No More Regrets!: 30 Ways to Greater Happiness and Meaning in Your Life

No More Regrets!: 30 Ways to Greater Happiness and Meaning in Your Life

by Mark Muchnick

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Why do we have regrets—and what can we do about it?

We all want to live a life without regrets. Whenever we do something we wish we hadn’t—or don’t do something we wish we had—we vow it won’t happen again. But why do we have regrets in the first place?

Because we become prisoners of habit and circumstance, we take…  See more details below


Why do we have regrets—and what can we do about it?

We all want to live a life without regrets. Whenever we do something we wish we hadn’t—or don’t do something we wish we had—we vow it won’t happen again. But why do we have regrets in the first place?

Because we become prisoners of habit and circumstance, we take people in our lives for granted and fail to be true to ourselves. We stop growing and learning, become self-absorbed and judgmental, and lose touch with our innate goodness. Inspired by his final conversation with a dying friend, Marc Muchnick’s No More Regrets! is specifically designed to help you avoid these pitfalls.

Just one or two of the thirty ways to greater happiness and meaning outlined here could potentially change your life. Muchnick’s suggestions are straightforward, thoughtful, and easy to implement—often just a matter of shifting perspective and seeing the world differently. He illustrates each with a moving personal story and includes a “No More Regrets! Game Plan” tool to help you banish regret from your life forever.

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Editorial Reviews

Publishers Weekly
Muchnick (The Leadership Pill) leaves the workplace for the personal this time, providing a glimpse into the life of a confident, adventurous bliss-follower who completed his PhD research project in three months (instead of 12) and quit his job to move his family abroad. Muchnick divides his book into a number of short tales that invite readers to ponder a moral question. The author's story about his late grandmother, for instance, a call to make every day count, stands as a poignant if familiar reminder that life is short. In fact, the author's wisdom nuggets are often facile, but never fail to contain something essential. "Don't just dream it; do it" serves as the capstone to Muchnick's decision to leave his hectic life for a stint in Europe with his wife and new baby. Readers are also urged to "make every day count," "get out of your comfort zone," and "stop doing what isn't working." The book's primary flaw may be that Muchnick, by leaning so heavily on his own experiences, has set himself up as the poster child for a happy, fulfilled man. Some readers might have found greater inspiration looking into someone else's life story. (Jan.)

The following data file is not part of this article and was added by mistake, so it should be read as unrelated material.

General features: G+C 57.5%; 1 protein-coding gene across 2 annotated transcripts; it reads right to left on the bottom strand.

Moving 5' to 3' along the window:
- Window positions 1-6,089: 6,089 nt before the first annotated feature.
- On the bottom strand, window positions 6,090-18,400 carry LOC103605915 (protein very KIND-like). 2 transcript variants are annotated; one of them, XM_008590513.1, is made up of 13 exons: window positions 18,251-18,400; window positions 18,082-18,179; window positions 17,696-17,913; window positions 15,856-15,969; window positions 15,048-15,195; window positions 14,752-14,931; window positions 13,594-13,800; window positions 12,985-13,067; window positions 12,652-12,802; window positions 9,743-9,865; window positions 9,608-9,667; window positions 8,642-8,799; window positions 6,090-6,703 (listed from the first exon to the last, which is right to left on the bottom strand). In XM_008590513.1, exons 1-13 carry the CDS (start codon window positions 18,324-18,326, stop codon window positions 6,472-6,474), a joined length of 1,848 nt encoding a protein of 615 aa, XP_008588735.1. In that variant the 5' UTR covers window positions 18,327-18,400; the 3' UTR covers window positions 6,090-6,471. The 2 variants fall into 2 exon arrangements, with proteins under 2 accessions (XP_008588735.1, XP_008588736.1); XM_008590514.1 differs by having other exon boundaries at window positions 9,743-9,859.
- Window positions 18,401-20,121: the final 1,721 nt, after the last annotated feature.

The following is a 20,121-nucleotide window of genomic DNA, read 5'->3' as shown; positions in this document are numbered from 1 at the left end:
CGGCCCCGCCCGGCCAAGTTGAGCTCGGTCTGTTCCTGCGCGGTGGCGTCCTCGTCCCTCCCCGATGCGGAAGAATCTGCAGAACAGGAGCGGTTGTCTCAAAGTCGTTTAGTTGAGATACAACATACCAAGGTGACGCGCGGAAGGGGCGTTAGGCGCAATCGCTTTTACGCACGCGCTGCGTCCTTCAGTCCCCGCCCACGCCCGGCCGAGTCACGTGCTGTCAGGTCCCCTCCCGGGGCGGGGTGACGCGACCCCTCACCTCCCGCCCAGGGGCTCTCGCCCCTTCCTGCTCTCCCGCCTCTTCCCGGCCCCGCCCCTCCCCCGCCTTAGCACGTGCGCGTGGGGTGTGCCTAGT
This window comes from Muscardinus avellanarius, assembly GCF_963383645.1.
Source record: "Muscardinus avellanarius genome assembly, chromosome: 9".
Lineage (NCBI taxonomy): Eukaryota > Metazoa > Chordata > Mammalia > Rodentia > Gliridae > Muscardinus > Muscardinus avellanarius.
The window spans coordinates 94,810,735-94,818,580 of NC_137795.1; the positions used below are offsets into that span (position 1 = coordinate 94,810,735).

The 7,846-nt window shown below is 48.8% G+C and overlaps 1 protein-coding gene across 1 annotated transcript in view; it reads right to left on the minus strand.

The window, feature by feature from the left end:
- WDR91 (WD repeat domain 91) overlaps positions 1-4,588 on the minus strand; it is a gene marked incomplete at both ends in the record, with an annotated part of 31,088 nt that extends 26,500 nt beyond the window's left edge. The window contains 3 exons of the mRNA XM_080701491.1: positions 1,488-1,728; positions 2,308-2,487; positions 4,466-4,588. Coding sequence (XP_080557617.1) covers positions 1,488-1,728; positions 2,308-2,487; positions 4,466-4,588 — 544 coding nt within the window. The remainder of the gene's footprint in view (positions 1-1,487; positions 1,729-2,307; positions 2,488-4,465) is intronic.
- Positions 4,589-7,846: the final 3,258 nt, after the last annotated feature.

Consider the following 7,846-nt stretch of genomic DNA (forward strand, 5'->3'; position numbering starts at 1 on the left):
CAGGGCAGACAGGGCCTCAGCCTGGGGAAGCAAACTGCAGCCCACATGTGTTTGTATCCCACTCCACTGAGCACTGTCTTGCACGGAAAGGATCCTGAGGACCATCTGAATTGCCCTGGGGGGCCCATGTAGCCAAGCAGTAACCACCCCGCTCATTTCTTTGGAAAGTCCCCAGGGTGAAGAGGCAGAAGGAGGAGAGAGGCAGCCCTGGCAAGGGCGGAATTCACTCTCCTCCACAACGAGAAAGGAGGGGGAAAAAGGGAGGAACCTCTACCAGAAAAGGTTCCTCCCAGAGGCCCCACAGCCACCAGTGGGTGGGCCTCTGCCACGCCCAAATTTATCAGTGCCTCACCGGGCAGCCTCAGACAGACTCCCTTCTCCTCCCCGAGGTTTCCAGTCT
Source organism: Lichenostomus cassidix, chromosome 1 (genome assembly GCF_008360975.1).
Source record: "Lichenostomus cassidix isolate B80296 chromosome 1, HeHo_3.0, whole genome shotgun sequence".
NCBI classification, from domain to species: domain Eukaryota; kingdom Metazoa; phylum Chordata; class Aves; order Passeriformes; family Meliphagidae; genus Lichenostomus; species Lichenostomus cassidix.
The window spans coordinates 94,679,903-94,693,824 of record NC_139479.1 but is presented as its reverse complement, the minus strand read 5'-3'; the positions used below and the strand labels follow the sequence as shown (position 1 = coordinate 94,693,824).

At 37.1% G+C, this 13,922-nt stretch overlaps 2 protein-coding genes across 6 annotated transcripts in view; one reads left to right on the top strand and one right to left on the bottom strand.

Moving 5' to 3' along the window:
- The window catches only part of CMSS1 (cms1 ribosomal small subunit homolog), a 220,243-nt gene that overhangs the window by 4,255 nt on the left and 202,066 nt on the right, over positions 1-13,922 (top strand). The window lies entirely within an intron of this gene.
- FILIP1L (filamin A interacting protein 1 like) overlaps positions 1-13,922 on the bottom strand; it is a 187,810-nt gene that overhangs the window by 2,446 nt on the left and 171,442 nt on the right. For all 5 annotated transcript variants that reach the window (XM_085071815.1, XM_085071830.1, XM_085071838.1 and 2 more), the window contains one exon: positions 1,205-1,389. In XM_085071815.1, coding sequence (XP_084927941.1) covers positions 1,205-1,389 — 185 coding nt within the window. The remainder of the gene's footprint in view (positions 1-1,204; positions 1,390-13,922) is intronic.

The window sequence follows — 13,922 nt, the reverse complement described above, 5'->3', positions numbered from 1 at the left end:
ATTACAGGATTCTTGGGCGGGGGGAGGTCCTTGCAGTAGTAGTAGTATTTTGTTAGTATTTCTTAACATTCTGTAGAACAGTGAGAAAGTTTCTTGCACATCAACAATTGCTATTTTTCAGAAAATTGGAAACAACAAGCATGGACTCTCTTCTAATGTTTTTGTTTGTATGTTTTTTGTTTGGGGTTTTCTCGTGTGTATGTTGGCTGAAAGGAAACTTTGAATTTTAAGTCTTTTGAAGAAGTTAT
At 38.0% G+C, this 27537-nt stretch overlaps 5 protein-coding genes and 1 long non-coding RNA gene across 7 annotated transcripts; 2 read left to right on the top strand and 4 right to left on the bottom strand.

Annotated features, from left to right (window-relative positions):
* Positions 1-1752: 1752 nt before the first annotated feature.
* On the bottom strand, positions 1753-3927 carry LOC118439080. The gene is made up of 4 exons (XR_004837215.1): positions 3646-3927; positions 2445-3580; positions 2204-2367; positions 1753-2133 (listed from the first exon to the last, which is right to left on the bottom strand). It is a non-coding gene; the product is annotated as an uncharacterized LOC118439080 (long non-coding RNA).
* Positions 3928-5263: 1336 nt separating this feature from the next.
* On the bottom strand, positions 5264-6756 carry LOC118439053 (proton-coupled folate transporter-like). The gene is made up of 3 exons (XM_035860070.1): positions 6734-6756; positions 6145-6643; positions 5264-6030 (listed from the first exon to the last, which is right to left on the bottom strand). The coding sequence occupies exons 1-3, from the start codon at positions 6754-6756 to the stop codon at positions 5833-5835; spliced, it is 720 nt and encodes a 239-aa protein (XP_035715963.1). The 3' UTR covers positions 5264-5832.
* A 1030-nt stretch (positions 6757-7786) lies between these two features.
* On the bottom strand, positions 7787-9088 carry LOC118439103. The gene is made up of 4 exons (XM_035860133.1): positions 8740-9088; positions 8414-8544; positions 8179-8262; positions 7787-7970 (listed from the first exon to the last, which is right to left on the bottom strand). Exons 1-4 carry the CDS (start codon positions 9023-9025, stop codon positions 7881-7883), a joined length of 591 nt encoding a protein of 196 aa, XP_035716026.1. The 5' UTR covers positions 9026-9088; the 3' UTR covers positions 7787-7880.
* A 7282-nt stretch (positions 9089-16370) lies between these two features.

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No More Regrets!

30 Ways to Greater Happiness and Meaning in Your Life
By Marc Muchnick

Berrett-Koehler Publishers, Inc.

Copyright © 2011 People First Group Holdings, LLC
All right reserved.

ISBN: 978-1-60509-886-9

Chapter One

Stop Doing What Isn't Working

NOT TOO LONG after we got married, my wife and I got into a rut. We were working dead-end jobs for bosses we didn't like and were barely making enough money to pay the monthly bills. We were happy as a couple, yet we were unhappy with our professional lives. Between the two of us, we had racked up more than six figures in student loan debt. In addition, we had moved to an area of town that was more affordable and closer to our jobs, but this had taken us farther away from our friends and the coastal part of San Diego we loved most. Despite our best efforts, we couldn't see how our situation was going to change any time soon.

I started teaching at two community colleges in the evenings to supplement the income from both of our fulltime jobs. We also started selling personalized gifts at the local flea market—not exactly our strong suit, but my wife had a knack for calligraphy and I was decent at sales. Every weekend we'd haul display cases, folding tables and chairs, and all of our products in the back of my tiny convertible to our even tinier booth at the swap meet. It was quite a spectacle and an exhausting process. More than anything, though, we regretted the fact that we were working so hard and had so little to show for it.

One unseasonably hot Saturday after spending eight hours on the asphalt-paved flea market lot, we'd finally had enough. We were poor, stressed, and miserable. We were tired of trying to manage our odd jobs on top of our real jobs and still getting nowhere. It just wasn't working! After a long talk that night, we agreed we needed to make a drastic change. We got out a map and decided that we were going to move to a place where it was much cheaper to live. While we hated to leave San Diego, we knew that one day we'd come back on our own terms when it was the right time.